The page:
Preimplantation genetic diagnosis (PGD) is a screening test used to determine if genetic or chromosomal disorders are present in embryos produced through in vitro fertilization (IVF). Preimplantation genetic diagnosis screens embryos before they are transferred to the uterus so couples can make informed decisions about their next steps in the IVF process. Embryos unaffected by the genetic or chromosomal disorder can be selected for transfer to the uterus.
For couples undergoing IVF, preimplantation genetic diagnosis may be recommended when:
- One or both partners has a history of heritable genetic disorders
- One or both partners is a carrier of a chromosomal abnormality
- The mother is of advanced maternal age
- The mother has a history of recurrent miscarriages
Thousands of clinical preimplantation genetic diagnosis cycles have been performed worldwide, resulting in the birth of hundreds of healthy babies.
- For couples with heritable genetic disorders
Preimplantation genetic diagnosis can be used to determine if embryos produced through in vitro fertilization carry a gene mutation associated with a specific genetic disorder, such as cystic fibrosis or muscular dystrophy.
The benefit of preimplantation genetic diagnosis is that the diagnosis can be made before the embryos are transferred to the uterus and a pregnancy is established. Embryos unaffected by the genetic disorder can be selected for transfer to the uterus, therefore greatly reducing the risk that a couple will pass a genetic disorder onto their child.
Couples who are at high risk of having a child with a severe genetic disorder may choose preimplantation genetic diagnosis for many reasons, including:
- Previous loss of a child from the genetic disorder
- Previous pregnancy adversely affected by the disorder
- Objection to terminating a pregnancy affected by the condition
- Couple has a relative with the disorder
- For couples with chromosomal disorders
Preimplantation genetic diagnosis is also offered to couples when one partner has a chromosomal abnormality, such as an unbalanced translocation or anerplocity. If the abnormality is present in the embryo, the condition could ultimately prevent embryo implantation, lead to pregnancy loss, or result in the birth of a child with congenital malformations (physical problems) or mental retardation.
The benefit of preimplantation genetic diagnosis is that the diagnosis can be made before the embryos are transferred to the uterus and a pregnancy is established. Embryos unaffected by the chromosomal abnormality can be selected for transfer to the uterus, therefore greatly reducing the risk that the pregnancy will be adversely affected by the chromosomal abnormality.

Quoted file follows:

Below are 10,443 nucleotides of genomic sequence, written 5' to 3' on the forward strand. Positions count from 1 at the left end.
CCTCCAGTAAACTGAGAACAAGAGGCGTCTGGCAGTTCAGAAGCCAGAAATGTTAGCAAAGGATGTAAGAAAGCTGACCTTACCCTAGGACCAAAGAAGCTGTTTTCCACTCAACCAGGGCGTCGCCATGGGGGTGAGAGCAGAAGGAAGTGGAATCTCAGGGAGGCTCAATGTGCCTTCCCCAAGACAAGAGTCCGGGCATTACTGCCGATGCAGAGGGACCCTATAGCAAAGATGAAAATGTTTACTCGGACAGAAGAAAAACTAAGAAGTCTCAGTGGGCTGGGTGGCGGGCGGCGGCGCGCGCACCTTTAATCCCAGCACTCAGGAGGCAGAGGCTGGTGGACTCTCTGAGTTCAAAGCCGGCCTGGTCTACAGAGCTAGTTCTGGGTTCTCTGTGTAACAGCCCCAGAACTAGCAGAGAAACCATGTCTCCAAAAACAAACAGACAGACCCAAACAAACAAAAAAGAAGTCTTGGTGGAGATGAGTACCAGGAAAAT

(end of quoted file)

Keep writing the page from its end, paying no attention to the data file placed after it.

Couples who are at high risk of having a child with a chromosomal disorder may choose preimplantation genetic diagnosis for many reasons, including:
- Previous pregnancy loss due to a chromosomal abnormality
- One partner carries a known chromosomal abnormality
- Multiple pregnancy losses after spontaneous conception
Should I see a genetic counselor before undergoing preimplantation genetic diagnosis?
Genetic counseling is an important step to determine if preimplantation genetic diagnosis is an appropriate option for a patient. Penn Fertility Care providers work closely with the genetic counselors in Penn’s Division of Reproductive Genetics. For couples undergoing IVF who are concerned that their child may inherit a genetic disorder or chromosomal abnormality, genetic counselors are available to discuss options and can advise patients on how raising a handicapped child may affect a family.
Preimplantation genetic diagnosis is available for couples undergoing IVF. The steps of the IVF process include:
- Medications are used to suppress a woman's natural menstrual cycle.
- Her ovaries are then stimulated with medications to produce multiple follicles, each of which may contain an oocyte (egg).
- The eggs are retrieved from the woman's ovary by a needle placed in the vagina.
- In the lab, the eggs are combined with the male partner's sperm in a special culture medium that allows fertilization and the growth of high–quality embryos.